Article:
Project Planning Tips

Make the most out of your project. Here are some strategies that we think will help you.

  1. Before you begin any writing project, consider how your audience will experience your writing. Who is consuming your story and why? Is it a recruitment ad or a story for your website? Each requires a different approach because each is trying to reach a particular type of audience. Consider the takeaway for your reader before you begin and write to serve your reader’s needs.
  2. Carefully analyze the context. Where will your words appear? For example, content for social media will necessarily be more compressed than a feature story. Every word counts in a tweet — it is not an opportunity to be any less stringent in grammar, spelling and clarity of message.
  3. Will your words be appearing with photos, graphic design or video? Whenever possible, work with those producing these content types and collaborate on a creative brief beforehand so your writing can be as effective as possible. We are a modern university who practice integrated communications that feature rich narratives where language, design, and media work seamlessly to tell our brand story.
  1. Ensure you fact check if you are writing a research article, announcement or press release about anyone in the UBC community. Faculty, full name and title should be correct as well as any requisite background information (degrees, previous universities, etcetera). Our researchers have dedicated an incredible amount of time to their subject areas; showcasing who they are and what they do is a high priority in our writing and getting the details right is critical.
  2. When you have a close-to-final draft prepared, have someone proof your writing. Ideally, a copy editor is useful at this stage but if you do not have access to a copy editor, share with two people in your office. Even the most proficient writers make mistakes — always take the time to correct your errors before publishing.
  3. If you are writing about a particular person, send them a final draft to correct facts only. After all, it is your story and you have worked hard to tell it from a particular communications point of view. Your subject may not have the editorial expertise to provide feedback that will improve your piece but be open and respectful of their suggestions to improve the piece.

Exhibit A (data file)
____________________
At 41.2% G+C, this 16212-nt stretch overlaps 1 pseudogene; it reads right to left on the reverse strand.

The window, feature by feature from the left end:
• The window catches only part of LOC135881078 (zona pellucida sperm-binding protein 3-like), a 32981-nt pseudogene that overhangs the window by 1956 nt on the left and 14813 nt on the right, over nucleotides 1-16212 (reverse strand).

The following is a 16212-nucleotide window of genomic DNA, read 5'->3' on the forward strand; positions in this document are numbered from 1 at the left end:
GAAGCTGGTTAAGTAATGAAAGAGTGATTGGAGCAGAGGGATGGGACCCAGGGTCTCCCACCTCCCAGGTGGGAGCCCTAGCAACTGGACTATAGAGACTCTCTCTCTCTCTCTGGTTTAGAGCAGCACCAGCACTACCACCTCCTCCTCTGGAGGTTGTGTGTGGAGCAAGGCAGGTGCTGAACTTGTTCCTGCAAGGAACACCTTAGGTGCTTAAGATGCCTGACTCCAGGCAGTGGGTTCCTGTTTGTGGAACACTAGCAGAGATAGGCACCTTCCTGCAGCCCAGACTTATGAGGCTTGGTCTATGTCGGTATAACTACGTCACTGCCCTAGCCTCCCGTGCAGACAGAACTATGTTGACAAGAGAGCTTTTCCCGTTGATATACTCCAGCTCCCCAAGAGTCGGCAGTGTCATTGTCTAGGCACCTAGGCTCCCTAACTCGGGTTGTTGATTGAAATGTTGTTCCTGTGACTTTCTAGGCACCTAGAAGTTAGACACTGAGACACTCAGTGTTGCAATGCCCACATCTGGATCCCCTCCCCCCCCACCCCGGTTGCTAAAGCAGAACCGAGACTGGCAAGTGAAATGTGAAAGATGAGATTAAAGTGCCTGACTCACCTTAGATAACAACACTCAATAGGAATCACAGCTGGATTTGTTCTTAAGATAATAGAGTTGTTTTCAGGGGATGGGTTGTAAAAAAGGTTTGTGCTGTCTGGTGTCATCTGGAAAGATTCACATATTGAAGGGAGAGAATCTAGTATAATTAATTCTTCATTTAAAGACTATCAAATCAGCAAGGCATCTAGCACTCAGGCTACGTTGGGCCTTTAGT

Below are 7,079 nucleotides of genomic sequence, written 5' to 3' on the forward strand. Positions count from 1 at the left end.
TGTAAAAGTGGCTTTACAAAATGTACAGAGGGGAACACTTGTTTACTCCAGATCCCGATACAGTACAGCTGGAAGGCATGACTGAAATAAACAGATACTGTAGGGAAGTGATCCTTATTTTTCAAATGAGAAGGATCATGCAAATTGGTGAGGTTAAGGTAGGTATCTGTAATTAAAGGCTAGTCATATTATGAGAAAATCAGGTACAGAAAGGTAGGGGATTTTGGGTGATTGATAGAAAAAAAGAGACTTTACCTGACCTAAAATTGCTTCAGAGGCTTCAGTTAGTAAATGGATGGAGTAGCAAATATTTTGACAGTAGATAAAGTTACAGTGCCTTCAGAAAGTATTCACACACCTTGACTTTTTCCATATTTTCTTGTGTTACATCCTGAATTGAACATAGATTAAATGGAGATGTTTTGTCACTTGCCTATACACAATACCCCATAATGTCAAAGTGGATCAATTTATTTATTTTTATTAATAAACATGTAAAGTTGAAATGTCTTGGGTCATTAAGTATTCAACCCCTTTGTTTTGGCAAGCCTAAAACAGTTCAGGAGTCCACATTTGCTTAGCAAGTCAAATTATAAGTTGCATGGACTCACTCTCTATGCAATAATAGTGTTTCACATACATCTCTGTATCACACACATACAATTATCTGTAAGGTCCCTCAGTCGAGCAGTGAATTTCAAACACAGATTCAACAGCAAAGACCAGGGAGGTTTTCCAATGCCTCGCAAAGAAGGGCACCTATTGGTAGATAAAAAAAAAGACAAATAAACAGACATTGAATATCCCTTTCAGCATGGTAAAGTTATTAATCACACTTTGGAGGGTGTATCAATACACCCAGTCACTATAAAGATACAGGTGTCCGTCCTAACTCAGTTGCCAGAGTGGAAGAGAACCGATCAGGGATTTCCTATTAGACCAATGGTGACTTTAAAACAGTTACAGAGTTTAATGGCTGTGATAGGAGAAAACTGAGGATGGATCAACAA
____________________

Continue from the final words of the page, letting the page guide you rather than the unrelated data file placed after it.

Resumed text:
1. If you have published a story, consider submitting it to StoryBox. Communications and Marketing can then publish and share it on and across the University’s central social channels.
  2. Review what worked and did not work as you look back on the project. Are there improvements you could make to streamline the process for the future?
  3. If you do not currently have an online archive of your stories set up, consider doing so. This helps you get found in online search and provides a central place for prospective students, faculty and staff and the broader public to find out more about your unit, department or faculty.




These guidelines aim to help UBC communicators adopt a consistent brand style and offer a reference for university terms and inclusive language best practices.

Indigenous Communications Guide

UBC communications are inclusive, respectful and sensitive to a richly diverse community. This guide will help you to understand the correct terminology to use when writing about Indigenous peoples.

Voice and Tone Guide

This guide will provide an understanding of UBC’s unique voice and tone, and offers concrete examples to support communications work at UBC.

Storybox Content Submission Form

Do you have a story you’d like to share on the homepage? We feature a weekly publication of stories from our community on Review our guidelines on StoryBox and use our submission form.

“About UBC” Brand Copy

Need a short description of UBC for a report, presentation, or website? Download our official boilerplate message.



Opportunities to gain new insights and communication skills, whether you are a new or seasoned communicator, are always available to you at UBC.

Upcoming Workshops

Writing Fundamentals: The Craft of Story

Online | Free
Dig into the craft of writing a compelling story, with practical how-to advice and before-and-after writing samples. This LinkedIn Learning class is open to UBC faculty and staff.